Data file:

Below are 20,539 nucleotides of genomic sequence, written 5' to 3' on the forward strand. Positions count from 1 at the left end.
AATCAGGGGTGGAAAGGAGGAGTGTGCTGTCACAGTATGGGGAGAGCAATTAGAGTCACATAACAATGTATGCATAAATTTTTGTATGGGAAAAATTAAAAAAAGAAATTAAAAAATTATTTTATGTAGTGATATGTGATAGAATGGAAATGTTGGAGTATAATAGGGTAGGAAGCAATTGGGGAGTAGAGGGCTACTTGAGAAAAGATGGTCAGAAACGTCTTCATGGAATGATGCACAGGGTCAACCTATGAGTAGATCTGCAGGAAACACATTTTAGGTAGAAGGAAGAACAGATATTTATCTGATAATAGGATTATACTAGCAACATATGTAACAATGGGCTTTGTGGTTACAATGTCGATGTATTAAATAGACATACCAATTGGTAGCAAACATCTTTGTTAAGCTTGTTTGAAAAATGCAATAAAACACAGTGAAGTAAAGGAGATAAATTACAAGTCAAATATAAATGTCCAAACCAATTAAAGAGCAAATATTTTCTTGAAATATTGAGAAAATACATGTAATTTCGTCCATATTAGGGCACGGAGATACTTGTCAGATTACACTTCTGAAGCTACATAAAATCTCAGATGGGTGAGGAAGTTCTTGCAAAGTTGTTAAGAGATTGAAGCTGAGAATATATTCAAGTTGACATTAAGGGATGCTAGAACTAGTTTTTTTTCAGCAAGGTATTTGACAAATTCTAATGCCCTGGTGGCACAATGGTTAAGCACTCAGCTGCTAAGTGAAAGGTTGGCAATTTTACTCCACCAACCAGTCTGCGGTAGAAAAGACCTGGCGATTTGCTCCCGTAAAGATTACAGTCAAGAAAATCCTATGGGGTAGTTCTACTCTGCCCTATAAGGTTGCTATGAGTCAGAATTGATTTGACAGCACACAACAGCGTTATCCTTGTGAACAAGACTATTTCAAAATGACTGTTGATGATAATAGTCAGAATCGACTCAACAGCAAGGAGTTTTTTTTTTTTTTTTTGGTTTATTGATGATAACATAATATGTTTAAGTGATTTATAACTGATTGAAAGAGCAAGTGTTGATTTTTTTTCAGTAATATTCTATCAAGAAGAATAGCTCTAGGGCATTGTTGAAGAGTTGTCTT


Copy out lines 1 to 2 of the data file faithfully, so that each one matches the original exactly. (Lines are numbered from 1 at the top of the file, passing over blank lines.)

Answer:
Below are 20,539 nucleotides of genomic sequence, written 5' to 3' on the forward strand. Positions count from 1 at the left end.
AATCAGGGGTGGAAAGGAGGAGTGTGCTGTCACAGTATGGGGAGAGCAATTAGAGTCACATAACAATGTATGCATAAATTTTTGTATGGGAAAAATTAAAAAAAGAAATTAAAAAATTATTTTATGTAGTGATATGTGATAGAATGGAAATGTTGGAGTATAATAGGGTAGGAAGCAATTGGGGAGTAGAGGGCTACTTGAGAAAAGATGGTCAGAAACGTCTTCATGGAATGATGCACAGGGTCAACCTATGAGTAGATCTGCAGGAAACACATTTTAGGTAGAAGGAAGAACAGATATTTATCTGATAATAGGATTATACTAGCAACATATGTAACAATGGGCTTTGTGGTTACAATGTCGATGTATTAAATAGACATACCAATTGGTAGCAAACATCTTTGTTAAGCTTGTTTGAAAAATGCAATAAAACACAGTGAAGTAAAGGAGATAAATTACAAGTCAAATATAAATGTCCAAACCAATTAAAGAGCAAATATTTTCTTGAAATATTGAGAAAATACATGTAATTTCGTCCATATTAGGGCACGGAGATACTTGTCAGATTACACTTCTGAAGCTACATAAAATCTCAGATGGGTGAGGAAGTTCTTGCAAAGTTGTTAAGAGATTGAAGCTGAGAATATATTCAAGTTGACATTAAGGGATGCTAGAACTAGTTTTTTTTCAGCAAGGTATTTGACAAATTCTAATGCCCTGGTGGCACAATGGTTAAGCACTCAGCTGCTAAGTGAAAGGTTGGCAATTTTACTCCACCAACCAGTCTGCGGTAGAAAAGACCTGGCGATTTGCTCCCGTAAAGATTACAGTCAAGAAAATCCTATGGGGTAGTTCTACTCTGCCCTATAAGGTTGCTATGAGTCAGAATTGATTTGACAGCACACAACAGCGTTATCCTTGTGAACAAGACTATTTCAAAATGACTGTTGATGATAATAGTCAGAATCGACTCAACAGCAAGGAGTTTTTTTTTTTTTTTTTGGTTTATTGATGATAACATAATATGTTTAAGTGATTTATAACTGATTGAAAGAGCAAGTGTTGATTTTTTTTCAGTAATATTCTATCAAGAAGAATAGCTCTAGGGCATTGTTGAAGAGTTGTCTT